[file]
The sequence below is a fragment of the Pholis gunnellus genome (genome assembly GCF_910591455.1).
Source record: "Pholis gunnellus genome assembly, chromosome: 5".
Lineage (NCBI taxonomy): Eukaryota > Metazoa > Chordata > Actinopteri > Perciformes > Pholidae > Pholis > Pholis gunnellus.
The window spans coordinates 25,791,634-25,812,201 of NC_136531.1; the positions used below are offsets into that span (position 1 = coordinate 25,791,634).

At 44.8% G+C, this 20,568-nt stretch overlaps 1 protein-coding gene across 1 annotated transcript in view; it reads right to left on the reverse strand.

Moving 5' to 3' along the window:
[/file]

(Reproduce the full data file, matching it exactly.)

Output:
The sequence below is a fragment of the Pholis gunnellus genome (genome assembly GCF_910591455.1).
Source record: "Pholis gunnellus genome assembly, chromosome: 5".
Lineage (NCBI taxonomy): Eukaryota > Metazoa > Chordata > Actinopteri > Perciformes > Pholidae > Pholis > Pholis gunnellus.
The window spans coordinates 25,791,634-25,812,201 of NC_136531.1; the positions used below are offsets into that span (position 1 = coordinate 25,791,634).

At 44.8% G+C, this 20,568-nt stretch overlaps 1 protein-coding gene across 1 annotated transcript in view; it reads right to left on the reverse strand.

Moving 5' to 3' along the window: